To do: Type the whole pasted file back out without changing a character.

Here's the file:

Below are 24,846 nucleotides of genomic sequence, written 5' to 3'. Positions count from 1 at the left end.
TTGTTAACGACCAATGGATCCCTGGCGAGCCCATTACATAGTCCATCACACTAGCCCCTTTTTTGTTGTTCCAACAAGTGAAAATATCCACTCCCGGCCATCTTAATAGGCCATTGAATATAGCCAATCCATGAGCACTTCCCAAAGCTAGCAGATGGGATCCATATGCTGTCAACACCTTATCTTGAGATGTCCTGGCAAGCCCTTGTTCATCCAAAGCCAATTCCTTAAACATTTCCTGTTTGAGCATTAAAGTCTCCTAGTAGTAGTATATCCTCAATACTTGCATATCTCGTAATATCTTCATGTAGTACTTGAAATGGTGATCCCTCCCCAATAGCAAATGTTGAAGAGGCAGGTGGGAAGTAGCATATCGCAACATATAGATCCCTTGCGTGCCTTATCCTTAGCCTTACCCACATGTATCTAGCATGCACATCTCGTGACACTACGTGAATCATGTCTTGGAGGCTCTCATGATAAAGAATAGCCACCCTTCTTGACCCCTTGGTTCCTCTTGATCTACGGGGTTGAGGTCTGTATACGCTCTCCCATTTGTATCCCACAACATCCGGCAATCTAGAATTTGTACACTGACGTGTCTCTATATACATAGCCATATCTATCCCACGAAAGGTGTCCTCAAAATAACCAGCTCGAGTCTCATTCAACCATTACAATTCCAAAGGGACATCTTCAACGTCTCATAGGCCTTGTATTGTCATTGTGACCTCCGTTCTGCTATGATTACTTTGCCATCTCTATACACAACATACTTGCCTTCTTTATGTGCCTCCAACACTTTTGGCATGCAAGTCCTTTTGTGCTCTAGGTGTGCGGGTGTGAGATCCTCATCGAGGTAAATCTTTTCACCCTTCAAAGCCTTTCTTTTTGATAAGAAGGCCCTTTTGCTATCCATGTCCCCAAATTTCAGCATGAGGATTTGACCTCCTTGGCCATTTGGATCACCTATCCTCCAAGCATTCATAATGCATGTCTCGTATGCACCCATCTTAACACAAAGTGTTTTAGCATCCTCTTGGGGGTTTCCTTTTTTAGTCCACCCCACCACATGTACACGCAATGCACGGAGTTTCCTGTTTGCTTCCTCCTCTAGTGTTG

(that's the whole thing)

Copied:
Below are 24,846 nucleotides of genomic sequence, written 5' to 3'. Positions count from 1 at the left end.
TTGTTAACGACCAATGGATCCCTGGCGAGCCCATTACATAGTCCATCACACTAGCCCCTTTTTTGTTGTTCCAACAAGTGAAAATATCCACTCCCGGCCATCTTAATAGGCCATTGAATATAGCCAATCCATGAGCACTTCCCAAAGCTAGCAGATGGGATCCATATGCTGTCAACACCTTATCTTGAGATGTCCTGGCAAGCCCTTGTTCATCCAAAGCCAATTCCTTAAACATTTCCTGTTTGAGCATTAAAGTCTCCTAGTAGTAGTATATCCTCAATACTTGCATATCTCGTAATATCTTCATGTAGTACTTGAAATGGTGATCCCTCCCCAATAGCAAATGTTGAAGAGGCAGGTGGGAAGTAGCATATCGCAACATATAGATCCCTTGCGTGCCTTATCCTTAGCCTTACCCACATGTATCTAGCATGCACATCTCGTGACACTACGTGAATCATGTCTTGGAGGCTCTCATGATAAAGAATAGCCACCCTTCTTGACCCCTTGGTTCCTCTTGATCTACGGGGTTGAGGTCTGTATACGCTCTCCCATTTGTATCCCACAACATCCGGCAATCTAGAATTTGTACACTGACGTGTCTCTATATACATAGCCATATCTATCCCACGAAAGGTGTCCTCAAAATAACCAGCTCGAGTCTCATTCAACCATTACAATTCCAAAGGGACATCTTCAACGTCTCATAGGCCTTGTATTGTCATTGTGACCTCCGTTCTGCTATGATTACTTTGCCATCTCTATACACAACATACTTGCCTTCTTTATGTGCCTCCAACACTTTTGGCATGCAAGTCCTTTTGTGCTCTAGGTGTGCGGGTGTGAGATCCTCATCGAGGTAAATCTTTTCACCCTTCAAAGCCTTTCTTTTTGATAAGAAGGCCCTTTTGCTATCCATGTCCCCAAATTTCAGCATGAGGATTTGACCTCCTTGGCCATTTGGATCACCTATCCTCCAAGCATTCATAATGCATGTCTCGTATGCACCCATCTTAACACAAAGTGTTTTAGCATCCTCTTGGGGGTTTCCTTTTTTAGTCCACCCCACCACATGTACACGCAATGCACGGAGTTTCCTGTTTGCTTCCTCCTCTAGTGTTG